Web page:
Staff member
Yes; I think there are variations on size/number of strings, but it's certainly the same concept.
 

Faelivrin

Well-Known Member
Tolkien once said that he wanted his stories to evoke the legends and atmosphere of northwest Europe, but he also said that his stories were specifically not meant to be Celtic. I think that the music associated with the Eldar and Edain should evoke that same atmosphere: northwest European, but nothing associated specifically with "Celtic" cultures. That isn't to say that the Eldar and Edain actually played the same musical instruments and traditions as Europeans thousands of years later, but because music so strongly evokes an atmosphere and puts audiences in mind of a particular place, time, or emotion.

So I would want to avoid bagpipes, as much as I like them. But I second the cittern and hardanger fiddle -- those fiddles have a drone sound that can replicate some of the feel of a bagpipe, without being associated in audience minds with Scotland. IMO harps are a must since they're mentioned as an Eldarin instrument that even the early Beorians used - but preferrably not modern concert pedal harps. Flutes, pipes (Daeron's favored instrument) trumpets/horns (valveless if possible). Maybe lutes, or even mandolins or dulcimers. I love oboes, but a shawm or English horn could be an equally nice double-reed woodwind -- maybe not specifically the duduk (if it can be distinguished from a shawm at all), although I like the duduk too.

That doesn't mean that nothing "foreign"-sounding (non-northwest-European) should ever be used with Eldar or Edain, but I think the aim should be to avoid evoking any specific, recognizeable musical tradition from a particular ethnicity outside that region. Regarding East Asian and Ethiopian stringed instruments, I think it could work if their sound is "disguised" to obscure their origins, so to speak. For example, tuning them to a Western scale. Same with a duduk - can it be played in a way that doesn't sound specifically Armenian? The lyre is another possibility -- they aren't solely Greek, and I think early northwest Europeans might have used them. Ocarinas could work.

I'd like to consider avoiding pianos, accordians, and keyboard instruments altogether -- to me, they're rather modern. And avoiding electric instruments.


For some reason, I imagine a crystal or glass instrument being associated with the Noldor and/or Vanyar. I don't think the cristal baschet has quite what I'm looking for; instead I imagine some kind of percussion in which the struck bars are glass chimes/bells. But perhaps metal chimes or bells would get at a similar musical quality.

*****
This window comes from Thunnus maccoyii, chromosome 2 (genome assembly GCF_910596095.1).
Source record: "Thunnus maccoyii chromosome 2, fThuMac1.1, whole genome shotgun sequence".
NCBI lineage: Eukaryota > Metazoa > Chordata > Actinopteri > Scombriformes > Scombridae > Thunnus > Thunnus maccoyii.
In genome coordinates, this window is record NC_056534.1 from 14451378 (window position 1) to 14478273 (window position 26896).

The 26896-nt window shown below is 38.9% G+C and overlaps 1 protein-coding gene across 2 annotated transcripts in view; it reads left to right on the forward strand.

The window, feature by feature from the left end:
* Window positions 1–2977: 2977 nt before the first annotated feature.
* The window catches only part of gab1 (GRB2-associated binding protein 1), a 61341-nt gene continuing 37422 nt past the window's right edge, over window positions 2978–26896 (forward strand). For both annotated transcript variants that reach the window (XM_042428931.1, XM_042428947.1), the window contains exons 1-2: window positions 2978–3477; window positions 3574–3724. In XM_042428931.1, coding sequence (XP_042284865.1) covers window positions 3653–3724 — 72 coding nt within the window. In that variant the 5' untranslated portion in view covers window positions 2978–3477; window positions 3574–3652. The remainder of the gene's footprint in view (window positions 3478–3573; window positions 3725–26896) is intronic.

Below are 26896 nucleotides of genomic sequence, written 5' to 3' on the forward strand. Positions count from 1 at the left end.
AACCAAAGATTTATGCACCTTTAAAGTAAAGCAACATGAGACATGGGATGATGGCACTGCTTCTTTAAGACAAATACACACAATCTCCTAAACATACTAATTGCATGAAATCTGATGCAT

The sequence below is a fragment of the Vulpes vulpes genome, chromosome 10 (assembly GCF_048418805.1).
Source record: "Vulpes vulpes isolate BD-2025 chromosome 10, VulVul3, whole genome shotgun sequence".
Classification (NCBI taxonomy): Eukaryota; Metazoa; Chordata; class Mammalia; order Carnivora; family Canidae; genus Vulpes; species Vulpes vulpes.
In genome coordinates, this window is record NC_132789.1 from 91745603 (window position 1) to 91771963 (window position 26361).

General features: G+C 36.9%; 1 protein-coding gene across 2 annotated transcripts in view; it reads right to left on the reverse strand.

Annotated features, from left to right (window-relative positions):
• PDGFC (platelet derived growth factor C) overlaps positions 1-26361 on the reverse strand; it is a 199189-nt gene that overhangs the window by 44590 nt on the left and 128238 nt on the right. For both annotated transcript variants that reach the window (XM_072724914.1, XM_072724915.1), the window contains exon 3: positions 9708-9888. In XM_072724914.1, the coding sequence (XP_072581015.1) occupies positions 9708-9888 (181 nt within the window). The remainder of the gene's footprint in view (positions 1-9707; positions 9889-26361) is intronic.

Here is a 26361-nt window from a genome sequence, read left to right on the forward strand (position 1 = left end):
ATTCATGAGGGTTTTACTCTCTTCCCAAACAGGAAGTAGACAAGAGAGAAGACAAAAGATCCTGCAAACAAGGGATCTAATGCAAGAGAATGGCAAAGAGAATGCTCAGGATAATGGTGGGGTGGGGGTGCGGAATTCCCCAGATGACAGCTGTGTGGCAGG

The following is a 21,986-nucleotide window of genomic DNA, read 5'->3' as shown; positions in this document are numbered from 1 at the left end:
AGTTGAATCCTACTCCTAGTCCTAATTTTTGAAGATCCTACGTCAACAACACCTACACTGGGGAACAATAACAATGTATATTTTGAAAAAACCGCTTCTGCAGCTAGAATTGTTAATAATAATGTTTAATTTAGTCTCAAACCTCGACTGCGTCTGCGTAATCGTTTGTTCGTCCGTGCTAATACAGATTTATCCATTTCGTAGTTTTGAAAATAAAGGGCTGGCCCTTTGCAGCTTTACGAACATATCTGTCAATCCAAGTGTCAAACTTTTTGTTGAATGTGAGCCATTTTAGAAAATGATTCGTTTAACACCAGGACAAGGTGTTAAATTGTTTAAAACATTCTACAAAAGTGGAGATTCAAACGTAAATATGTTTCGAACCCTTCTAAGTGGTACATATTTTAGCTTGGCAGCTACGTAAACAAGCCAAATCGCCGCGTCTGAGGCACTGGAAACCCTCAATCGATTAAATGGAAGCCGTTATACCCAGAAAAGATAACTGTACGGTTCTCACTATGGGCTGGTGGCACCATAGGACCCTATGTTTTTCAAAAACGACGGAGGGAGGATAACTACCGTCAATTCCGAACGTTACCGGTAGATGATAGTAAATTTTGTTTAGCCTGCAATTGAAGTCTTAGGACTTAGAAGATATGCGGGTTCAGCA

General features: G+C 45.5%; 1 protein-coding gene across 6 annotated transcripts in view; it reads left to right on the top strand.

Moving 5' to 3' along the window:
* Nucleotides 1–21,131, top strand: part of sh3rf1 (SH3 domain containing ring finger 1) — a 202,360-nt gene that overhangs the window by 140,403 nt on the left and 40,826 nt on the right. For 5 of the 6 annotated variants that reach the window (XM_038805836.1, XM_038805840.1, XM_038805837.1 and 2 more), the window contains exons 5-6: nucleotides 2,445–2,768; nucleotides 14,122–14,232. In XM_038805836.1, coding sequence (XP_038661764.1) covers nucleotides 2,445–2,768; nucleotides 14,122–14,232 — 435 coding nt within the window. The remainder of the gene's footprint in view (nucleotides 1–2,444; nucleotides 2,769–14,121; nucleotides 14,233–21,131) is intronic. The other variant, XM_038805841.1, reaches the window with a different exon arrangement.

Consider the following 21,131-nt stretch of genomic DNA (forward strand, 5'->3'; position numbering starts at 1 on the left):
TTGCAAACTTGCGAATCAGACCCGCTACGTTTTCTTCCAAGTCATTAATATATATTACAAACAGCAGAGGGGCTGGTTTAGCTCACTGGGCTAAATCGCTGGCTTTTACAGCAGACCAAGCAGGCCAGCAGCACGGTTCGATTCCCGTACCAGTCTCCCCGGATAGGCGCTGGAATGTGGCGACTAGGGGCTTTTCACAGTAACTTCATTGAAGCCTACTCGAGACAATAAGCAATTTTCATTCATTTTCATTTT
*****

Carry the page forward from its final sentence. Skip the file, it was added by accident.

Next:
For the Teleri in Alqualonde, and the Falathrim, I request an instrument that sounds like "the cold cries of gulls" or just actual seagull recordings -- preferrably a European species such as the mew gull. Billy Joel once recorded a song with seagulls in it, and they sound wonderful.


For hobbits, since the Shire is so English I think a northwest European atmosphere would be best, maybe leaving out the specifically Scandinavian sounds. But Breeland and Dunland, and maybe Buckland, are where I could imagine bagpipes and noticeably "Celtic" music and instruments fitting quite well. That could also be used to distinguish the Halethrim from the other Edain. Bagpipes, Breton bombardes, etc.

For Druedain, I imagine lots of drums, tuned drums, and bird-call flutes. For really unusual instruments, perhaps a lithophone or even a txalaparta. Although the later is specifically Basque, it is also literally two boards played like a xylophone/drum combo. Stalagtites can be played as lithophones.

For Ents, I'd like to hear bassoons for sure, and perhaps low-pitched drums and horns. Maybe a bullroarer, bass shawm, or a wooden frog? Or even the txalparta.


But for the Ainulindale, Valar, and Maiar, anything could work -- evoking a particular ethnic atmosphere doesn't matter to me with the Ainur, other than it may be a good idea to try to avoid evoking just one particular tradition.



I think The Road Goes Ever On could be a good resource -- I don't have a copy, but I think it has musical scores for Elvish songs, composed under Tolkien's direction. Maybe he even indicated the instruments he wanted used. Does anyone have a copy of this book?
 
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Haerangil

Well-Known Member
One comment about bagpipes: bagpipes do NOT come from any celtic tradition! They were common in medieval europe and are most likely derived from persian and anatolian predecessors. They just largely faded out of use in germany, france and other countries in the 19th century. The reason they stayed in use in scotland was largely their use in the military... i don't know why spanish bagpipes did not die out though.They also were still used in the folk music of some balkan states...

I am not a pro in knowledge on bagpipes but i also believe that the mohawked guy in that video does not play a traditional bagpipe. I believe it's a "marktsackpfeife" a modern instrument very popular with some distinct german folk rock/metal musicians.That modern kind of bagpipe was invented in the 1970ies in socialist eastern germany.
 
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MithLuin

Administrator
Staff member
I think The Road Goes Ever On could be a good resource -- I don't have a copy, but I think it has musical scores for Elvish songs, composed under Tolkien's direction. Maybe he even indicated the instruments he wanted used. Does anyone have a copy of this book?
I have a copy, yes.